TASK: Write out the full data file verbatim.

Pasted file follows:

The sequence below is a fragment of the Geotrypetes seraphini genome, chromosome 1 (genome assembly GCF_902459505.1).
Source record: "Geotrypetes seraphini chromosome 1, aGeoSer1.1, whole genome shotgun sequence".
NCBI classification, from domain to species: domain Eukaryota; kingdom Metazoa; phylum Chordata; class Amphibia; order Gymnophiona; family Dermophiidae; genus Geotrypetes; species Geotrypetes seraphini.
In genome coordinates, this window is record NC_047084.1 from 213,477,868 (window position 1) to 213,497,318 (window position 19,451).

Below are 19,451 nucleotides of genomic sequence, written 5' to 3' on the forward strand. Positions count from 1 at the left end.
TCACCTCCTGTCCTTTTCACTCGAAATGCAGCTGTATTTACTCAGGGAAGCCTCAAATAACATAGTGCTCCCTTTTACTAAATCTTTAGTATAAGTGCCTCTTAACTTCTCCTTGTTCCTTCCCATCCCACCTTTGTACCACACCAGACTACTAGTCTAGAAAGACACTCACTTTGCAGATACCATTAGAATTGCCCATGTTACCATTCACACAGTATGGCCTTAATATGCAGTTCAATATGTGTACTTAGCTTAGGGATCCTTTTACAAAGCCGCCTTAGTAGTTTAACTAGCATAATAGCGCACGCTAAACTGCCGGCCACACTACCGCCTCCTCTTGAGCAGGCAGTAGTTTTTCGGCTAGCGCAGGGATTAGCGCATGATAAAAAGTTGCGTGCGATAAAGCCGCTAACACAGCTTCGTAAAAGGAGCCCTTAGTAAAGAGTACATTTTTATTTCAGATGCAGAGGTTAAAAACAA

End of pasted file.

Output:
The sequence below is a fragment of the Geotrypetes seraphini genome, chromosome 1 (genome assembly GCF_902459505.1).
Source record: "Geotrypetes seraphini chromosome 1, aGeoSer1.1, whole genome shotgun sequence".
NCBI classification, from domain to species: domain Eukaryota; kingdom Metazoa; phylum Chordata; class Amphibia; order Gymnophiona; family Dermophiidae; genus Geotrypetes; species Geotrypetes seraphini.
In genome coordinates, this window is record NC_047084.1 from 213,477,868 (window position 1) to 213,497,318 (window position 19,451).

Below are 19,451 nucleotides of genomic sequence, written 5' to 3' on the forward strand. Positions count from 1 at the left end.
TCACCTCCTGTCCTTTTCACTCGAAATGCAGCTGTATTTACTCAGGGAAGCCTCAAATAACATAGTGCTCCCTTTTACTAAATCTTTAGTATAAGTGCCTCTTAACTTCTCCTTGTTCCTTCCCATCCCACCTTTGTACCACACCAGACTACTAGTCTAGAAAGACACTCACTTTGCAGATACCATTAGAATTGCCCATGTTACCATTCACACAGTATGGCCTTAATATGCAGTTCAATATGTGTACTTAGCTTAGGGATCCTTTTACAAAGCCGCCTTAGTAGTTTAACTAGCATAATAGCGCACGCTAAACTGCCGGCCACACTACCGCCTCCTCTTGAGCAGGCAGTAGTTTTTCGGCTAGCGCAGGGATTAGCGCATGATAAAAAGTTGCGTGCGATAAAGCCGCTAACACAGCTTCGTAAAAGGAGCCCTTAGTAAAGAGTACATTTTTATTTCAGATGCAGAGGTTAAAAACAA